Dollars & Sense: Construction Headaches
|by Cheryl Normandeau|
Often, when one considers the purchase of a new home, our minds will wander. We see ourselves pictured in bright new surroundingsspacious floor plans, large white kitchens with marble counters, cathedral ceilings. These wonderful feelings of delightful anticipation can bring an excitement to the air. One sometimes gets caught up in the building "process"moving from construction loan to permanent mortgage.
Does this have to be stressful? Does this have to bring on migraines? The answer to these questions is NO! You hear of other peoples headaches when they have gone through the process, but there are those success stories out there, too. Here are steps to take when venturing into a construction loan to permanent mortgage for your new house.
One: You first must get approved for an end mortgage. This is the mortgage that you will have once your house has been built and a certificate of occupancy issued. To get approved for an end mortgage, you will need to provide the normal documentation required by the mortgage office in order to submit your application for approval. In the case of a construction to permanent loan, you will need to show evidence of either owning the land or a contract of sale for the purchase of the land where your new home will be built. You will also need to provide a copy of the contract with your builder and the plans and specifications for your new home. It is easier to have all of this ready at the time of the initial application, but some people find the land first, then shop for a builder. Ask your realtor to provide some assistance to help you locate some potential builders. The total transaction cost is based on the cost/appraisal of the land plus the cost of the house. Sometimes, builders give what is called an "allowance" of dollars for certain items within the contract. This is done to allow you the opportunity to make specific choices along the way of building. An example of this is a kitchen allowance; most builders will generally allow a certain amount toward appliances, cabinets, etc. Another example might be landscaping; you will not know how to landscape until you get further along the project, so here, an allowance built in will help.
Two: Once a loan approval for the end mortgage has been obtained, your mortgage representative will help secure the financing for the construction loan. This loan will be used to either purchase or pay off an existing lien on the property and make monies available to the builder to build your house. This is accomplished through "draws". The builder will go to the bank and make requests to "draw out" an amount of money as they go through the building process. An amount for clearing the land, foundation, framing, electrical, heating, plumbing, etc. will be made available to pay for the project as the house is built. Each of these draws is made after inspections of each of the steps occur. The bank holding the construction loan usually has their own process in place to ensure the builder has completed one step before issuing additional funds toward the next.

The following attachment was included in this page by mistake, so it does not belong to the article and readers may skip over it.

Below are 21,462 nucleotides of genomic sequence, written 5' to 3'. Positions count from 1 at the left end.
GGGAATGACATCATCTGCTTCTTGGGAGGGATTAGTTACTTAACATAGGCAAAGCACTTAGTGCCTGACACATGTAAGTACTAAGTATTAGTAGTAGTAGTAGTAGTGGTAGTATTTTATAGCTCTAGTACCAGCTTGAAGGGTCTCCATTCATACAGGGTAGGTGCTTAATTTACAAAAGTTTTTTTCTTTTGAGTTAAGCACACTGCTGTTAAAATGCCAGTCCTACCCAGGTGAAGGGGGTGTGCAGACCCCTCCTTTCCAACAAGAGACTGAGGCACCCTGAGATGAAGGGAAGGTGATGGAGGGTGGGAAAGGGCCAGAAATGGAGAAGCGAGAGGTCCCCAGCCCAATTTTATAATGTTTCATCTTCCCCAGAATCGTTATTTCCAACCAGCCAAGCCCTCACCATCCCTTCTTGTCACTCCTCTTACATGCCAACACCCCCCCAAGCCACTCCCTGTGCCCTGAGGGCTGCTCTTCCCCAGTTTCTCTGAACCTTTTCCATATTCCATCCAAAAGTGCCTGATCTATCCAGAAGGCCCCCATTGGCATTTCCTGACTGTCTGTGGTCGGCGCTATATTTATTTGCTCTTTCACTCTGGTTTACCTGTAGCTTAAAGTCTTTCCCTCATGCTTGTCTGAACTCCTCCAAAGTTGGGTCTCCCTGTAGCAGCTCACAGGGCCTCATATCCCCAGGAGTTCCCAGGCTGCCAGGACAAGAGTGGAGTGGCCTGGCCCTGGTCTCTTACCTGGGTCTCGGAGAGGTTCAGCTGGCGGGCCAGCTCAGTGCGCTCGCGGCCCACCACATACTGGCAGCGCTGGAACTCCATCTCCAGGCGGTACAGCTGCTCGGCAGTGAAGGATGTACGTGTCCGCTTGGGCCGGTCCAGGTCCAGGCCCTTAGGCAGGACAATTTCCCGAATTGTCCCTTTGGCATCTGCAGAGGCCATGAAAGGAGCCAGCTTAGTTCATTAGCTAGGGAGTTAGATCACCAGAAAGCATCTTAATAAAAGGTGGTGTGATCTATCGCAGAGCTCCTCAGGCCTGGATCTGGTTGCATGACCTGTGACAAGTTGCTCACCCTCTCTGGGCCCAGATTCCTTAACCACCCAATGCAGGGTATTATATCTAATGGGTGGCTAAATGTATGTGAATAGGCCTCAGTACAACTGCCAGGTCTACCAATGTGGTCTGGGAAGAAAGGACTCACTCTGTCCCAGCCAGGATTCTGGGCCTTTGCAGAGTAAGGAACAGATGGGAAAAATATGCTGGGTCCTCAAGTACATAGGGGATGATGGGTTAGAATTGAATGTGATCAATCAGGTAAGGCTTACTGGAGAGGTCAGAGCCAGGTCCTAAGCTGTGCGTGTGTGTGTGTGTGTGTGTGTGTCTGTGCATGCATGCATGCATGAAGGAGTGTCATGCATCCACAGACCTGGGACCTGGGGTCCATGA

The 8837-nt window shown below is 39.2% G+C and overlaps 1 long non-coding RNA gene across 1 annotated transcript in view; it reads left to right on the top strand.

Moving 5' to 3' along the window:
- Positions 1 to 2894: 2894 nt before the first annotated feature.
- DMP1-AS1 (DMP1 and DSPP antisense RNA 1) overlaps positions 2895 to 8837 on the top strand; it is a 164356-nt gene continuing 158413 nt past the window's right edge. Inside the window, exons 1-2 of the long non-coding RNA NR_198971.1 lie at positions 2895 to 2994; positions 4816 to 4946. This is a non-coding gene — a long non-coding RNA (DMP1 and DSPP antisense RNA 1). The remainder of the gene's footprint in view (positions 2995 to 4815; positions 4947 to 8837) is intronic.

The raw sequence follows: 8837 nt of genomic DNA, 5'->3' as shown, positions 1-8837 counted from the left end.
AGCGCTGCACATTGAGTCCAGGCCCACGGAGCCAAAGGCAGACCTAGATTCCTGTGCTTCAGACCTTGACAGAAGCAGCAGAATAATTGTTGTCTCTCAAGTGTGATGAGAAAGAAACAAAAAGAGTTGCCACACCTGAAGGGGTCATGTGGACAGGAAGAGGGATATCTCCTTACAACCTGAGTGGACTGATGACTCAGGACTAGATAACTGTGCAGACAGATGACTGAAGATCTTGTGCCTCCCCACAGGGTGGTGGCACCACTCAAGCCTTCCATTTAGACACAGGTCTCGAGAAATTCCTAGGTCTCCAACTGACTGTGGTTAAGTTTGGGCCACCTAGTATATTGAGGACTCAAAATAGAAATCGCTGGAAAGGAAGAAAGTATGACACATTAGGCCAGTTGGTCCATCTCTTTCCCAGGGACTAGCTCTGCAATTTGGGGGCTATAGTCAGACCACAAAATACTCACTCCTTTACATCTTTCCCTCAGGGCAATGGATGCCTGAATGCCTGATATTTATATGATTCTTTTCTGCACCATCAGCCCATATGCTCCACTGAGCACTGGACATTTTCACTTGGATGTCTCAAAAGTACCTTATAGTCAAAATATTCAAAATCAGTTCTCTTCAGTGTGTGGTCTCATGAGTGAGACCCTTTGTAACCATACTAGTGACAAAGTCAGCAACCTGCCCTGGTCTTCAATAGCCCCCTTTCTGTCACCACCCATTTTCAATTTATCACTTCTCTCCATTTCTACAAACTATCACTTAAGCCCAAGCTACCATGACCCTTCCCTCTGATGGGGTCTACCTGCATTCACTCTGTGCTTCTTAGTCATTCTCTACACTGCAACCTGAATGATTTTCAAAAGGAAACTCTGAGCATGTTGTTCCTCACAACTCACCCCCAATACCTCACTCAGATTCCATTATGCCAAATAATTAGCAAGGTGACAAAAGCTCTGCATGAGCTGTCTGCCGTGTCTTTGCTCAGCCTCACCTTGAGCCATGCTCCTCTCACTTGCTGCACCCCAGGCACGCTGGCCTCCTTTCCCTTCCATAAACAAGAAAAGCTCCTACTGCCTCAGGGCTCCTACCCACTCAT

During this process, you will pay interest only on the amount of draws total. This means that your first construction loan payment is pretty small and will subsequently get larger as the structure nears completion. The building process usually takes about 4-6 months. Obviously, you will save money if your builder completes your house sooner. Generally, this interest is tax deductible, but check with your tax advisor to verify this.
Three: During the construction process, you will probably make some changes that require a "change order". Depending on your builder, they may ask you to pay for these changes as they occur, or they will add it through an addendum to the contract of sale. Make sure you communicate this information to your mortgage representative as it occurs. You will be asked to make a lot of decisions during this time; if you have spent time prior to this determining exactly what you like in a house, then most of this will have been worked out already. Sometimes these changes can be worked into your mortgage.
Remember, during this building process, Mother Nature may postpone your builder at times. Its not their fault if this occurs, especially when the roof isnt on yet!
Four: Your house is near completion! The only thing left is the countertop and some flooringalmost ready for that final inspection. The Mortgage Company had an appraisal completed on paper at the start of this process. Now, the appraiser needs to go back and verify that what was appraised on paper is what was actually built. If there are 4 bedrooms on the plan, then 4 bedrooms need to be finished right down to the flooring. The final inspection process isnt too involved, but must be completed.
Five: End Mortgage Settlement! The house is done, the builder has received the certificate of occupancy, and now its time for the end settlement. This settlement is similar to one of an existing property. Once this is complete, you take possession of your new home and begin regular mortgage payments the following month.
As you see, the process can be easily broken down to some simple steps. Looking at the process in total can sometimes evoke stress; breaking it down makes life just a little easier!
Cheryl Normandeau is a mortgage loan officer for Norwest Mortgage, Inc. in Rehoboth Beach and may be reached at 302-227-1865, or 888-217-5700.
LETTERS From CAMP Rehoboth, Vol. 9, No. 2, March 12, 1999